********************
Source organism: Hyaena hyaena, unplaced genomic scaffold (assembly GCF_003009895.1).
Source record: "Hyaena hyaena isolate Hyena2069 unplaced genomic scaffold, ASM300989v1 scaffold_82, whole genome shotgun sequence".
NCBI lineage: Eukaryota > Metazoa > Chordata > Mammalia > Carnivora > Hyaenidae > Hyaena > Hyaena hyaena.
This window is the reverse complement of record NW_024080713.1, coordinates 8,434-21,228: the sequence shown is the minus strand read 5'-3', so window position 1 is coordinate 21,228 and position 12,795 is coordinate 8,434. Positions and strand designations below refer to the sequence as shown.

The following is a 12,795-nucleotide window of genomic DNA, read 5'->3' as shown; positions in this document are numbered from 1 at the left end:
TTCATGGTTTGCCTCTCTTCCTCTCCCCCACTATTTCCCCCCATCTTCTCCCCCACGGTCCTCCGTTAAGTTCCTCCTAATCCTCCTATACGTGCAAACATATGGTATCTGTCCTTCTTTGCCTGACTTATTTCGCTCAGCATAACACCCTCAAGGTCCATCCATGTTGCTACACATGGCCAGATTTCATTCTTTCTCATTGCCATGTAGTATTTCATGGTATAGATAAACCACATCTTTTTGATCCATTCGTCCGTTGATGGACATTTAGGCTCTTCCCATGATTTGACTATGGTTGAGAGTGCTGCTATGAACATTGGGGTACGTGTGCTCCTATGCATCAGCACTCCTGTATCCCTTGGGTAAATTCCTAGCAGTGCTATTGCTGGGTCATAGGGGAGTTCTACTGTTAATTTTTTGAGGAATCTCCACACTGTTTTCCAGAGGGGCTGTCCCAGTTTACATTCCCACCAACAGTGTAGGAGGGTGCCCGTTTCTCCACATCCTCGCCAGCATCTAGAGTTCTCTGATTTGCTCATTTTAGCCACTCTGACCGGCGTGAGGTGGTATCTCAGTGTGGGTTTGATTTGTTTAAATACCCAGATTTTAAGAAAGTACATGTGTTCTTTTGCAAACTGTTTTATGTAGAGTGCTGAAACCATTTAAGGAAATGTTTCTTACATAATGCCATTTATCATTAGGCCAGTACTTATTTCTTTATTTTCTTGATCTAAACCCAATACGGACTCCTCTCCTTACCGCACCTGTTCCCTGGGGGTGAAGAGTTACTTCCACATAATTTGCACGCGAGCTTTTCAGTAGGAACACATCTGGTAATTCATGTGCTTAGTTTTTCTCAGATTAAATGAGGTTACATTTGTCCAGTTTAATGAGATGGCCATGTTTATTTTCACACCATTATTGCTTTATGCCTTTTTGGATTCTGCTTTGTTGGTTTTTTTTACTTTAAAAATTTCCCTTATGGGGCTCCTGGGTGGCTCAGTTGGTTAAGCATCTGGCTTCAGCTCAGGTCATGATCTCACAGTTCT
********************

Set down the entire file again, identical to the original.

Source organism: Hyaena hyaena, unplaced genomic scaffold (assembly GCF_003009895.1).
Source record: "Hyaena hyaena isolate Hyena2069 unplaced genomic scaffold, ASM300989v1 scaffold_82, whole genome shotgun sequence".
NCBI lineage: Eukaryota > Metazoa > Chordata > Mammalia > Carnivora > Hyaenidae > Hyaena > Hyaena hyaena.
This window is the reverse complement of record NW_024080713.1, coordinates 8,434-21,228: the sequence shown is the minus strand read 5'-3', so window position 1 is coordinate 21,228 and position 12,795 is coordinate 8,434. Positions and strand designations below refer to the sequence as shown.

The following is a 12,795-nucleotide window of genomic DNA, read 5'->3' as shown; positions in this document are numbered from 1 at the left end:
TTCATGGTTTGCCTCTCTTCCTCTCCCCCACTATTTCCCCCCATCTTCTCCCCCACGGTCCTCCGTTAAGTTCCTCCTAATCCTCCTATACGTGCAAACATATGGTATCTGTCCTTCTTTGCCTGACTTATTTCGCTCAGCATAACACCCTCAAGGTCCATCCATGTTGCTACACATGGCCAGATTTCATTCTTTCTCATTGCCATGTAGTATTTCATGGTATAGATAAACCACATCTTTTTGATCCATTCGTCCGTTGATGGACATTTAGGCTCTTCCCATGATTTGACTATGGTTGAGAGTGCTGCTATGAACATTGGGGTACGTGTGCTCCTATGCATCAGCACTCCTGTATCCCTTGGGTAAATTCCTAGCAGTGCTATTGCTGGGTCATAGGGGAGTTCTACTGTTAATTTTTTGAGGAATCTCCACACTGTTTTCCAGAGGGGCTGTCCCAGTTTACATTCCCACCAACAGTGTAGGAGGGTGCCCGTTTCTCCACATCCTCGCCAGCATCTAGAGTTCTCTGATTTGCTCATTTTAGCCACTCTGACCGGCGTGAGGTGGTATCTCAGTGTGGGTTTGATTTGTTTAAATACCCAGATTTTAAGAAAGTACATGTGTTCTTTTGCAAACTGTTTTATGTAGAGTGCTGAAACCATTTAAGGAAATGTTTCTTACATAATGCCATTTATCATTAGGCCAGTACTTATTTCTTTATTTTCTTGATCTAAACCCAATACGGACTCCTCTCCTTACCGCACCTGTTCCCTGGGGGTGAAGAGTTACTTCCACATAATTTGCACGCGAGCTTTTCAGTAGGAACACATCTGGTAATTCATGTGCTTAGTTTTTCTCAGATTAAATGAGGTTACATTTGTCCAGTTTAATGAGATGGCCATGTTTATTTTCACACCATTATTGCTTTATGCCTTTTTGGATTCTGCTTTGTTGGTTTTTTTTACTTTAAAAATTTCCCTTATGGGGCTCCTGGGTGGCTCAGTTGGTTAAGCATCTGGCTTCAGCTCAGGTCATGATCTCACAGTTCT